The basic scientific principle with a MALDI Biotyper is that you get a proteomic fingerprint that has been correlated back to gene sequence identification of these organisms, so your identification is truly robust. The unique part about this is that it’s automatic; once that fingerprint is generated you run the organisms through the system and you get an identification.

Now the Bruker MALDI Biotyper, with its latest library has over 5,600 organisms or strains within there for identification, is very, very strong for all of the disciplines in microbiology. The neat thing about the Bruker system is that it supports what we call the ‘open microbiology’ concept. That’s really important for folks like me who have the Centers for Disease Control a couple of blocks up the road from me. Because I can gather organisms that may not be in the database and with this ‘open microbiology’ concept, it allows me to generate my own database from our regional isolates and from select strains from the Centers for Disease Control; i.e. reference isolates, to actually customize the library that’s devoted to children.

So, that’s the background of MALDI-TOF. Now if I could just take a second and walk through each one of the steps and really show the power of this instrument.

If we breakdown the components, first the sample - whether it be a bacteria or a fungus or a microbacteria - is mixed with a matrix on a template, and this matrix does a couple of things. It co-crystallizes the components that were placed on the plate, it actually ruptures the cells, liberates the proteins and then it functions as a buffer, and we’ll see how important that is in just a minute. So that’s the ‘M’ part of MALDI-TOF; the matrix.

Next the target is placed in the instrument, and this is general to any one of the MALDI-TOF instruments. So, the target is placed in the instrument and then a vacuum seal is applied. Next a laser is applied, the ‘L’ component of MALDI-TOF, and I think it’s important to note that this is a really soft laser and it causes the absorption and ionization of the components. The matrix absorbs energy from the laser, that energy is transferred into the sample as heat. Once that heat hits the matrix and all the components therein, the sample is desorbed and the charge ions flow through a tube. Desorption and the ionization are the ‘D’ and ‘I’ components of MALDI-TOF.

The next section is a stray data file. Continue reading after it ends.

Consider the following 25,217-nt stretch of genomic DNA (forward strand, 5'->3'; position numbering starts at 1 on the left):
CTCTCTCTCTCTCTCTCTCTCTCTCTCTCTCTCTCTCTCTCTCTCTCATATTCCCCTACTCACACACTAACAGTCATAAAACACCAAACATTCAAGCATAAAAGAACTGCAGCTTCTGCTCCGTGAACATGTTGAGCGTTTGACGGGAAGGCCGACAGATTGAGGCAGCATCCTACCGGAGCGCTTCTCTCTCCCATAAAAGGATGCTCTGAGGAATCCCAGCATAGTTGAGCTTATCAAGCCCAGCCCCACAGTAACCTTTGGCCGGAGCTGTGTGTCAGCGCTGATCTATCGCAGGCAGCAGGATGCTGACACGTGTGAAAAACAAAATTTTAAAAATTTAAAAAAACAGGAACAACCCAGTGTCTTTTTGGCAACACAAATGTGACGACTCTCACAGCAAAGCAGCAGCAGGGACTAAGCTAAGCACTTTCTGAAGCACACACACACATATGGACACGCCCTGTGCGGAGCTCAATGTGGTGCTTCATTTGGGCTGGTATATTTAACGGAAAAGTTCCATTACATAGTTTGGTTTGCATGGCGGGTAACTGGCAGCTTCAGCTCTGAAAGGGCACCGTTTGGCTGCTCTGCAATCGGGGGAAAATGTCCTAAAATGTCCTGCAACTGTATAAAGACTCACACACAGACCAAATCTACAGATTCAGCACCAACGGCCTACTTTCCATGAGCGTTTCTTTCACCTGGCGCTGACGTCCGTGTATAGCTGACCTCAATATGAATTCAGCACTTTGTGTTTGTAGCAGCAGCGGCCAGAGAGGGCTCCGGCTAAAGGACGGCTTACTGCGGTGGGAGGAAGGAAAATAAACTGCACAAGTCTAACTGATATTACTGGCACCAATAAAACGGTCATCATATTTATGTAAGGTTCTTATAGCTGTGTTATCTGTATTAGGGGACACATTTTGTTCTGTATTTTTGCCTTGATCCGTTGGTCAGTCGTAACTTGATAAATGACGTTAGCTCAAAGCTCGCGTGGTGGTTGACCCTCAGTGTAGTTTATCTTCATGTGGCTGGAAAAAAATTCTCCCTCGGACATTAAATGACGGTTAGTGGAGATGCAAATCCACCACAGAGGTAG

Next in real-time, the released ions travel through this vacuum tube where their mass is analyzed and those lighter ions travel faster, and therefore are detected earlier than the heavier ions; this is known as the ‘time of flight’. A detector at the end of the vacuum tube records when these ions hit and it makes a chart, or a fingerprint or a ‘mass spectrum’ hence the ‘MS' part of MALDI-TOF MS.

Now from a mass spec perspective, once we add the matrix and we hit it with the laser, we get abundant proteins. Most of these are of a low mass that can ionize readily. They stay intact, which is the beauty of this technology because it’s a soft ionization. That profile that is generated looks like a fingerprint and it is compared back to those of well characterized organisms as I’ve indicated earlier, then that spectrum typically includes genus or genus species specific-peaks so that you get a comprehensive identification irrespective of what the organism is.

The bioinformatics in this system are quite robust as I’ve mentioned, over 5,600 organisms, and definitive identifications are then effected for all organism groups.

So that’s really a quick summation of how the MALDI-TOF works and the definition of its components.

Read Part 2: The challenges and hurdles of integrating MALDI-TOF, and its impact on patient care

Listen to the podcast interview